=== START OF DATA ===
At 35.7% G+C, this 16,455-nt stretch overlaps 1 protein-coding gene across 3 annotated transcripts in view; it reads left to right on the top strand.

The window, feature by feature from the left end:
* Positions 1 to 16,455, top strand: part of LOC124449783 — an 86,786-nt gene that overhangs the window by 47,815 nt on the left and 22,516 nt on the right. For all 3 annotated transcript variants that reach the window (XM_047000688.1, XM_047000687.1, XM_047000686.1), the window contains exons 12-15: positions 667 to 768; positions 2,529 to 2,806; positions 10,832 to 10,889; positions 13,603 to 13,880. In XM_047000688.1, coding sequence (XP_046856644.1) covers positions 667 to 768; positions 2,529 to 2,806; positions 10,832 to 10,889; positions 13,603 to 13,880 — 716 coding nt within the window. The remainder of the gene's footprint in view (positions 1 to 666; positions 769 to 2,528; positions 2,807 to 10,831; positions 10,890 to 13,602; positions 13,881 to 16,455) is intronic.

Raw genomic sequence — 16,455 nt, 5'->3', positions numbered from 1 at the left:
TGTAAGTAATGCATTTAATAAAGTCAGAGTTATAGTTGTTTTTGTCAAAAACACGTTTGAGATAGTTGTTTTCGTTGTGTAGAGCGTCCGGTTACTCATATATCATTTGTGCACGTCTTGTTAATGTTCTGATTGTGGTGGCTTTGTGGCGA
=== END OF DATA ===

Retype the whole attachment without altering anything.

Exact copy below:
At 35.7% G+C, this 16,455-nt stretch overlaps 1 protein-coding gene across 3 annotated transcripts in view; it reads left to right on the top strand.

The window, feature by feature from the left end:
* Positions 1 to 16,455, top strand: part of LOC124449783 — an 86,786-nt gene that overhangs the window by 47,815 nt on the left and 22,516 nt on the right. For all 3 annotated transcript variants that reach the window (XM_047000688.1, XM_047000687.1, XM_047000686.1), the window contains exons 12-15: positions 667 to 768; positions 2,529 to 2,806; positions 10,832 to 10,889; positions 13,603 to 13,880. In XM_047000688.1, coding sequence (XP_046856644.1) covers positions 667 to 768; positions 2,529 to 2,806; positions 10,832 to 10,889; positions 13,603 to 13,880 — 716 coding nt within the window. The remainder of the gene's footprint in view (positions 1 to 666; positions 769 to 2,528; positions 2,807 to 10,831; positions 10,890 to 13,602; positions 13,881 to 16,455) is intronic.

Raw genomic sequence — 16,455 nt, 5'->3', positions numbered from 1 at the left:
TGTAAGTAATGCATTTAATAAAGTCAGAGTTATAGTTGTTTTTGTCAAAAACACGTTTGAGATAGTTGTTTTCGTTGTGTAGAGCGTCCGGTTACTCATATATCATTTGTGCACGTCTTGTTAATGTTCTGATTGTGGTGGCTTTGTGGCGA